The state issued a warning Tuesday to patrons who ate at a Texas Roadhouse restaurant in Bangor last month to get vaccinated for a contagious liver disease that might have been spread by a food service worker.

The worker, who tested positive for acute hepatitis A, handled food at the restaurant for all but two days between Oct. 16 and Oct. 29. Those two days were Oct. 19 and Oct. 28. Anyone who ate at the restaurant on the other days between Oct. 20 and Oct. 29 should get vaccinated immediately, Maine Center for Disease Control and Prevention officials said.

People who ate there from Oct. 16-18 “are outside the window for which the vaccine is recommended to reduce the likelihood of illness” but should seek medical attention if they develop symptoms of an infection, officials said.

Hepatitis A is a viral liver disease that can cause mild to severe illness, according to the World Health Organization. It is transmitted through contaminated food and water or direct contact with an infectious person.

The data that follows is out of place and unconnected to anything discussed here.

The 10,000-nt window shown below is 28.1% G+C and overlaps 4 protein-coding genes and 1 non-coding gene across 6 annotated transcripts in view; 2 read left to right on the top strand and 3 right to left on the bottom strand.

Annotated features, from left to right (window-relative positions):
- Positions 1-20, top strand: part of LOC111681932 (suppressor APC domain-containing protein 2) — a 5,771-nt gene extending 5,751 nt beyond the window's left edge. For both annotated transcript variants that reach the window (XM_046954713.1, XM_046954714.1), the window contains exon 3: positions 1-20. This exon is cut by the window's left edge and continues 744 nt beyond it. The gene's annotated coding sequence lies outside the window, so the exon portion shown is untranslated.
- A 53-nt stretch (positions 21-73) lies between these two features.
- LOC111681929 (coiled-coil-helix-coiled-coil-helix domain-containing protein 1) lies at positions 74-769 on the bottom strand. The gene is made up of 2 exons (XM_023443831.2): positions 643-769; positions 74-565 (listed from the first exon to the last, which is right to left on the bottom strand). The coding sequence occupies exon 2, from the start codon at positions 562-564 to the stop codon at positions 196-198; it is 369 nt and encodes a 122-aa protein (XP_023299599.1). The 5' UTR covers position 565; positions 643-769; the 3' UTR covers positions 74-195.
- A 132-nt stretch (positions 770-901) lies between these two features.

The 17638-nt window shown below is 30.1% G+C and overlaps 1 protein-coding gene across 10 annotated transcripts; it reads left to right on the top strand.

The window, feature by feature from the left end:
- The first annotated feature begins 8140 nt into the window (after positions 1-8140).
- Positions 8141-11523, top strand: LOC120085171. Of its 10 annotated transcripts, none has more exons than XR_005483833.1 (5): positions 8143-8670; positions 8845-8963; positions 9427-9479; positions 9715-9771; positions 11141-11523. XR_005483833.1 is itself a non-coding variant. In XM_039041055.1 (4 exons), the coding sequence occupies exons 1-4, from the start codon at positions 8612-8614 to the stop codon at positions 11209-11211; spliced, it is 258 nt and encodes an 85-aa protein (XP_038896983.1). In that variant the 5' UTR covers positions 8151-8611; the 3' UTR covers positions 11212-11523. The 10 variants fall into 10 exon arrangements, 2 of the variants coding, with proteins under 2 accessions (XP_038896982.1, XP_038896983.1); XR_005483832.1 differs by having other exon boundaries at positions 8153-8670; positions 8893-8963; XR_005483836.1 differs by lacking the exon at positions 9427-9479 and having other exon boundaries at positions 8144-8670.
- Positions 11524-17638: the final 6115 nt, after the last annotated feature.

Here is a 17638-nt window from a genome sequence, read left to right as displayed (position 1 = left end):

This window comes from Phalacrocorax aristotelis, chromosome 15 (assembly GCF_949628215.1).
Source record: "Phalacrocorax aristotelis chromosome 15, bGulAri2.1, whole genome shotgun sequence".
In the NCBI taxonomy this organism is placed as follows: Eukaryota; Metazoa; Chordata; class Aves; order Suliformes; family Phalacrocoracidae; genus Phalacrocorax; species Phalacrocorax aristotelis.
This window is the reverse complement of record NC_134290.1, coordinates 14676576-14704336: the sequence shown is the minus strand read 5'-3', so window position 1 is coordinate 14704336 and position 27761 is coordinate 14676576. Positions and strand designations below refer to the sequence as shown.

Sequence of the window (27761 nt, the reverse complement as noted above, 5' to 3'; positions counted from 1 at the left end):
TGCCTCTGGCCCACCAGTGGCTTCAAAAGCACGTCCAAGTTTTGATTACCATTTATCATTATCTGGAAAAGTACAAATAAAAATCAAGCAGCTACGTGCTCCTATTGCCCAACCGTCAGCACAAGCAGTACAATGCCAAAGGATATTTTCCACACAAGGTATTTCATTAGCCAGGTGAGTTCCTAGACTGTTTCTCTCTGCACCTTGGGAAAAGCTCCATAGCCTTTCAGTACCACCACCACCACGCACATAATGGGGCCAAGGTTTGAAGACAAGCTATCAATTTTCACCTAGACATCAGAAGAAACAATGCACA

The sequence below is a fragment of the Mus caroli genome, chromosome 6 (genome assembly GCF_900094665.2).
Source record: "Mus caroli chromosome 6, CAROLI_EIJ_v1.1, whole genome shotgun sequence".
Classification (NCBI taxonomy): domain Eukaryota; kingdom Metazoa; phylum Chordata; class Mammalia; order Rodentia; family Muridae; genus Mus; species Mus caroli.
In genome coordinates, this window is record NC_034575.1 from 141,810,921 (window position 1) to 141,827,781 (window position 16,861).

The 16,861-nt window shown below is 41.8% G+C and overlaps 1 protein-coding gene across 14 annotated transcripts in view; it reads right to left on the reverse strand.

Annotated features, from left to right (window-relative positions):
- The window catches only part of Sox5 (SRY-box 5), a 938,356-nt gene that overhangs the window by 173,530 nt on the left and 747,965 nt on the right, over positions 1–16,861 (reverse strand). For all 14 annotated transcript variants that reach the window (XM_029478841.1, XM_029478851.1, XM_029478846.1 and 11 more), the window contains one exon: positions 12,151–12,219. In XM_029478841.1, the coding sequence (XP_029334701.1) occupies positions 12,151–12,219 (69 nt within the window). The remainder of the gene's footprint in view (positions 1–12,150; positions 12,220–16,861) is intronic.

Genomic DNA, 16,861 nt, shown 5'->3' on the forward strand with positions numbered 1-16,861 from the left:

Most adults with hepatitis A have a sudden onset of symptoms such as fatigue, low appetite, stomach pain, nausea, dark urine and the yellowing of the skin and eyes. Most children younger than age 6 do not have symptoms or have an unrecognized infection, Maine CDC officials said.

Those who should seek vaccination include anyone who ate dine-in, take-out, delivery, or curbside pickup food from the restaurant on the days in question, officials said.

Symptoms become apparent 15-50 days after exposure and include. An infected person can spread the virus to others for about two weeks before symptoms start until one week after symptoms end, officials said.